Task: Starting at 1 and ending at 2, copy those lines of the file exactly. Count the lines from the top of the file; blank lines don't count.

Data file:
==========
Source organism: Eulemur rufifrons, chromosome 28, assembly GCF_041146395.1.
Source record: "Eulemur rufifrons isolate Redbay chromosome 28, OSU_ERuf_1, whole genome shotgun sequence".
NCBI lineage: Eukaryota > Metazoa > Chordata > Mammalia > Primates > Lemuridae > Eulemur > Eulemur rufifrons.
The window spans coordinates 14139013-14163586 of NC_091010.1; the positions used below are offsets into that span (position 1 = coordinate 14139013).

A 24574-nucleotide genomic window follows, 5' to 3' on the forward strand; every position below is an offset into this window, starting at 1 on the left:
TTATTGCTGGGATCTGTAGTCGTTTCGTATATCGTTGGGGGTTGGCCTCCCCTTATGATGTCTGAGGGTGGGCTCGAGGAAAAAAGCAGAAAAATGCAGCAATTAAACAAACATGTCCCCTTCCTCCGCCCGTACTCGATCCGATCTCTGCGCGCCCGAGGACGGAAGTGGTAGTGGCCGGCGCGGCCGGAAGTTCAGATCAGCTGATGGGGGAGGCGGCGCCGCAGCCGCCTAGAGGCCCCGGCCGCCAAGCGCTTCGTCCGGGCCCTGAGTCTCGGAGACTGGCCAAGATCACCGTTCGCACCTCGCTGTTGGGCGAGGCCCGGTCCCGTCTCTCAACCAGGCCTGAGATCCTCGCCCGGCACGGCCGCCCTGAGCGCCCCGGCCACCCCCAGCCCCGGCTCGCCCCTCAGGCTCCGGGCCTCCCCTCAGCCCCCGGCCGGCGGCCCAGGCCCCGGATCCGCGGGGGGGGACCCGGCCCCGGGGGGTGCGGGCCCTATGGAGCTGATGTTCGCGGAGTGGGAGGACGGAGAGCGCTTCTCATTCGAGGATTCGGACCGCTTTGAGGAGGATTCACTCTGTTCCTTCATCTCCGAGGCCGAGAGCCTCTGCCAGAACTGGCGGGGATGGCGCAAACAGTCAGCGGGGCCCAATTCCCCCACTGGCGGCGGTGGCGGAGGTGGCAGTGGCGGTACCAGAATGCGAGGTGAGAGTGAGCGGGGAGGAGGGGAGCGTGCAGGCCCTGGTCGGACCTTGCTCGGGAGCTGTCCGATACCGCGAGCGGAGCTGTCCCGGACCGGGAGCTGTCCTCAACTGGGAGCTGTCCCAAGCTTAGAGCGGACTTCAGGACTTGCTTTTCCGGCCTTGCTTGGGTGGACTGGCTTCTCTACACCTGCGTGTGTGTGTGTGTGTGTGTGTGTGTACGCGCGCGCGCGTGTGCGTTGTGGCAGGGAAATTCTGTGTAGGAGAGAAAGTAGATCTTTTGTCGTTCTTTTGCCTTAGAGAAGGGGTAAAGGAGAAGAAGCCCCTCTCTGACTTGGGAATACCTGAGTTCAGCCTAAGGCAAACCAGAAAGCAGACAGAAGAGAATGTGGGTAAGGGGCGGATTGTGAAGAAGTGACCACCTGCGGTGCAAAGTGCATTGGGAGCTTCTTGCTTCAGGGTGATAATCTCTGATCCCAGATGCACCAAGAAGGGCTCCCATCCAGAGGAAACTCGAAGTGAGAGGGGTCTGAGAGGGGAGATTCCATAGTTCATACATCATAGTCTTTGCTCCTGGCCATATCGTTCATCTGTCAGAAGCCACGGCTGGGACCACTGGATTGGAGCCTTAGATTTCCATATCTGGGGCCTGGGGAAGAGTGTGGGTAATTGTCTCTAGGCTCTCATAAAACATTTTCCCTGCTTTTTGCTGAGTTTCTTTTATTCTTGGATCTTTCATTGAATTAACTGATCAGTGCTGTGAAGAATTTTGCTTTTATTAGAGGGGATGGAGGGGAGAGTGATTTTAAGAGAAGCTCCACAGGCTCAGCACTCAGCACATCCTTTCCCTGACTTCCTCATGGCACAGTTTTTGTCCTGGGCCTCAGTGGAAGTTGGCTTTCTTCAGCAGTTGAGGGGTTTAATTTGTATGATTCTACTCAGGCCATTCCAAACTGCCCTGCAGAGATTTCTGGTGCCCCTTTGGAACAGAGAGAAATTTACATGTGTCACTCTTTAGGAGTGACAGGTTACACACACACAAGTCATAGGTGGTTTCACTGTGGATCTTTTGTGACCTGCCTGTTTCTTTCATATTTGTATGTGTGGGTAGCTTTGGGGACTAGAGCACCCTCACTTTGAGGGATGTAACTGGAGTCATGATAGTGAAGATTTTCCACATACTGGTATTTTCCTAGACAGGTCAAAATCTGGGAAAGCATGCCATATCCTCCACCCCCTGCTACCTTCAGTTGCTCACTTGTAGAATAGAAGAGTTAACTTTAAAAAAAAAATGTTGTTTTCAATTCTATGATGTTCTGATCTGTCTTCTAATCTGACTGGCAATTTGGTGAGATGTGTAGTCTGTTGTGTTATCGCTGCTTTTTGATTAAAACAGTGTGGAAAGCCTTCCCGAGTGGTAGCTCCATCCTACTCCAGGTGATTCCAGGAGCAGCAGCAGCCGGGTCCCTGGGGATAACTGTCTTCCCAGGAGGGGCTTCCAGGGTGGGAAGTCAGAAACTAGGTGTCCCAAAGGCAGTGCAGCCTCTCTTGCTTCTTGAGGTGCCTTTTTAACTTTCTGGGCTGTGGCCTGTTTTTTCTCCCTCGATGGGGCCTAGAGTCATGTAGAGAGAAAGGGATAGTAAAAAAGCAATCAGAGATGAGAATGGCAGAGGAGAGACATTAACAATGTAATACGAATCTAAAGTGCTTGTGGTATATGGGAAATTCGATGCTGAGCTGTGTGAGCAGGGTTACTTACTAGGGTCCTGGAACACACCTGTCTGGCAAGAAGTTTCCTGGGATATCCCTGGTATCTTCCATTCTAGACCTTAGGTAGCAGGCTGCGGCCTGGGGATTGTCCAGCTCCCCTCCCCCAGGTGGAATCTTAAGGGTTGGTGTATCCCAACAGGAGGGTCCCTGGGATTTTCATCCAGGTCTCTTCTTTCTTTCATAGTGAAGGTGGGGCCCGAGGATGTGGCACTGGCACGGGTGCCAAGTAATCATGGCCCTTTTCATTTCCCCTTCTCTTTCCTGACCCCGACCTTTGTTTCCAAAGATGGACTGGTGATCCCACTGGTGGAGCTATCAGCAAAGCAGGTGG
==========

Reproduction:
Source organism: Eulemur rufifrons, chromosome 28, assembly GCF_041146395.1.
Source record: "Eulemur rufifrons isolate Redbay chromosome 28, OSU_ERuf_1, whole genome shotgun sequence".